First-Line Treatment Preference in Relapsing-Remitting Multiple Sclerosis: An Online Choice Study in Patients and Physicians
Objectives: To evaluate RRMS patients’ and neurologists’ preference for first-line DMT selection
Methods: Patients were recruited online from PatientsLikeMe, a community for chronic disease patients. Patient inclusion criteria were: Relapsing remitting MS diagnosis, ≥18 years old, U.S. resident, and logged on to PatientsLikeMe ≥1 time (past 90 days). Physicians recruited from the WebMD network were US board certified neurologists (3 to 35 years post-residency). Patients and neurologists were asked to select their most and least preferred choice from a series of items: efficacy parameters (slow disability progression, prevent new MRI lesions, reduce frequency of relapses), risk of serious side effects, tolerability, routes of administration (oral, injectable, infusion), cost, and neurologist recommendation (patient preference for neurologists). Patients’ and neurologists’ preferences were analyzed using Hierarchical Bayesian estimation.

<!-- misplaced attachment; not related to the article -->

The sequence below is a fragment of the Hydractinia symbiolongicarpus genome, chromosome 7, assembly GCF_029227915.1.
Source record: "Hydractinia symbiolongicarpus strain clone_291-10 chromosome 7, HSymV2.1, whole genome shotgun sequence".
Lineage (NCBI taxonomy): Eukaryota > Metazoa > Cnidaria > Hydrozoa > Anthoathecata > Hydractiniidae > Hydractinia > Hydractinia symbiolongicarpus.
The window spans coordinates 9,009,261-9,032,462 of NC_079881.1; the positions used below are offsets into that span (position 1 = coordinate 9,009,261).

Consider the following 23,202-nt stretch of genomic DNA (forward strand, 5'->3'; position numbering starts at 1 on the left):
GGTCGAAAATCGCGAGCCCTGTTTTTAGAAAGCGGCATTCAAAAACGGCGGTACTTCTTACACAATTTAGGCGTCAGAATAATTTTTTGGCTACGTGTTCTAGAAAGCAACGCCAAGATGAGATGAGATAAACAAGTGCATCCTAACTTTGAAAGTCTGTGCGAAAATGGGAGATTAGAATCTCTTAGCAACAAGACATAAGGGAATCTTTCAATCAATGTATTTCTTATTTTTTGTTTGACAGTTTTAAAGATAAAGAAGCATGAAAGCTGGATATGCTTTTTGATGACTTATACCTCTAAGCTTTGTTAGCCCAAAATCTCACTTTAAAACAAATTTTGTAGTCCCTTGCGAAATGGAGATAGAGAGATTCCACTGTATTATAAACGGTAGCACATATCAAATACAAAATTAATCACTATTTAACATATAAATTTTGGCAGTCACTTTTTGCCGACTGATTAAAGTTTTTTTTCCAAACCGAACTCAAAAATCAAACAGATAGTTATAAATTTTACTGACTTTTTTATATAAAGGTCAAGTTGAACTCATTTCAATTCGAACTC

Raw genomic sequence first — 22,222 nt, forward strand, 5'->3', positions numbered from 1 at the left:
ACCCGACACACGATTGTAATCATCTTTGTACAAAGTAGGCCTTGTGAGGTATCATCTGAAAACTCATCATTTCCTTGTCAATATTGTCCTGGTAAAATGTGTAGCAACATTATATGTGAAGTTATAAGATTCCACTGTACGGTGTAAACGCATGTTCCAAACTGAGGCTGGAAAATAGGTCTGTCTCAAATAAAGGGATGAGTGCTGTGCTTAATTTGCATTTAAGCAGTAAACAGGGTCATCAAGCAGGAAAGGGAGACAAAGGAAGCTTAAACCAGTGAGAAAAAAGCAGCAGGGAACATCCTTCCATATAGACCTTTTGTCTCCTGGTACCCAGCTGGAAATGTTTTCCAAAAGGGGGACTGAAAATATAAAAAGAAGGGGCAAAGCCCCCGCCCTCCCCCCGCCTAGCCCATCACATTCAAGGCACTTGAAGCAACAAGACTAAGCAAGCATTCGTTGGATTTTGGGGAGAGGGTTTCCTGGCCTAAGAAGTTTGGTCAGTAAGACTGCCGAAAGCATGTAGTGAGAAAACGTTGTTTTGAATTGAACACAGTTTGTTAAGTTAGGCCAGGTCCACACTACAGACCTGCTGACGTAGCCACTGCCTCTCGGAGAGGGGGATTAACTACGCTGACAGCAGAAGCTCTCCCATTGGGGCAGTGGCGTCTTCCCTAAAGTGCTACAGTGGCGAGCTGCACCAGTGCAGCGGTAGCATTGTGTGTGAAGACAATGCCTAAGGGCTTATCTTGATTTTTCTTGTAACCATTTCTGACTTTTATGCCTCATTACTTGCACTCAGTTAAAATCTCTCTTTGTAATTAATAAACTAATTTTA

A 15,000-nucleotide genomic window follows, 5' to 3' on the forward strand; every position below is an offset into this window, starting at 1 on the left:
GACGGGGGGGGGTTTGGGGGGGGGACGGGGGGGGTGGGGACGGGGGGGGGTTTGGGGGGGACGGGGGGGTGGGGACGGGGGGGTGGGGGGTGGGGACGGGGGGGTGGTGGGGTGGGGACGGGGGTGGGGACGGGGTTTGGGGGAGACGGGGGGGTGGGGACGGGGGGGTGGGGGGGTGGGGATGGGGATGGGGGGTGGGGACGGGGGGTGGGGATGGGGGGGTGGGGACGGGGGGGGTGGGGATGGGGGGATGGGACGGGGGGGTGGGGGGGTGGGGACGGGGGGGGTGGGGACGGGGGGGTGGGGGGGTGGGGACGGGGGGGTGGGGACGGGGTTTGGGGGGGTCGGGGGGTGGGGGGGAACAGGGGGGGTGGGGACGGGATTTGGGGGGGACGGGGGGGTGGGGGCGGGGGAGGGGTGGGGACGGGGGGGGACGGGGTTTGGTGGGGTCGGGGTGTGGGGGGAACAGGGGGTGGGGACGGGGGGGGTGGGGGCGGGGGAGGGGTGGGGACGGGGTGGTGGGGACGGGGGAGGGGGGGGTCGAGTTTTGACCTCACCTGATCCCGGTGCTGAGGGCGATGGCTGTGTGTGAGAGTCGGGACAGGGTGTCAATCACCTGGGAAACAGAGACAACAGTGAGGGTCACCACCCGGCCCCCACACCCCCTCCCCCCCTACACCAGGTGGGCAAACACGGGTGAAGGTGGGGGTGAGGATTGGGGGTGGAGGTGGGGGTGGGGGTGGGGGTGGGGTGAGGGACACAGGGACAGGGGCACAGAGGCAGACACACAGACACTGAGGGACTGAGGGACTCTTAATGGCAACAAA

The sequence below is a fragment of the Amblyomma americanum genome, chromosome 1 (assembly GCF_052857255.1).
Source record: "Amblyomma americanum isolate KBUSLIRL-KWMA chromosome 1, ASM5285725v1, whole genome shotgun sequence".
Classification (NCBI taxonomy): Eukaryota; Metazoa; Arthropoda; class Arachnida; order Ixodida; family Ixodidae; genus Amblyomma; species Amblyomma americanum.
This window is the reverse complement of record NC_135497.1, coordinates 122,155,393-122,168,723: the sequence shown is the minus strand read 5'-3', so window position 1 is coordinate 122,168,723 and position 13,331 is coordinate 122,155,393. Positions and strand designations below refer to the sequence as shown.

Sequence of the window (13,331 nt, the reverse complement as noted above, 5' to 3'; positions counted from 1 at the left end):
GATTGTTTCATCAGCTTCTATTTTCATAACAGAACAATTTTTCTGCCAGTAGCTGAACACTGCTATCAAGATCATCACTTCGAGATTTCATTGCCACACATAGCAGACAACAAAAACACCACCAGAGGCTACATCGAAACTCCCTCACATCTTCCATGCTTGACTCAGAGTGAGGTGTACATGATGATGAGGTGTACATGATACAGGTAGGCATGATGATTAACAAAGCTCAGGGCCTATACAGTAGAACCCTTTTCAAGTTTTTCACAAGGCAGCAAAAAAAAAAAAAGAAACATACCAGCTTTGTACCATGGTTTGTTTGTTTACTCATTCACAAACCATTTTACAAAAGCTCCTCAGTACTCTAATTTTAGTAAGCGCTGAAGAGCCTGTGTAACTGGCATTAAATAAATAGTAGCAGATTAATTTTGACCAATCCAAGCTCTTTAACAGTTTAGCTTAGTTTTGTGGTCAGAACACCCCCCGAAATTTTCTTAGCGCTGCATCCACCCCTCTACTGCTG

Results: A total of 193 patients and 225 neurologists were recruited. Preference among patients and neurologists were similar. When selecting the first-line DMT, efficacy was most preferred and parenteral drug administration was least preferred by both patients and neurologists. Among patients and neurologists, the most endorsed items in decreasing order of importance were - slowing disability progression, decreased frequency of relapses, and preventing new MRI lesions. Neurologists also considered the risk of serious side effects as an important factor in first-line DMT selection. Preferences were similar across segments of patient age categories, sex, education, insurance and RRMS severity.
Conclusions: Patients and prescribers prioritize efficacy in treatment decision making. Knowledge of preferred attributes for first-line selection from the patient and neurologist perspective can help to better inform communication around treatment decision making.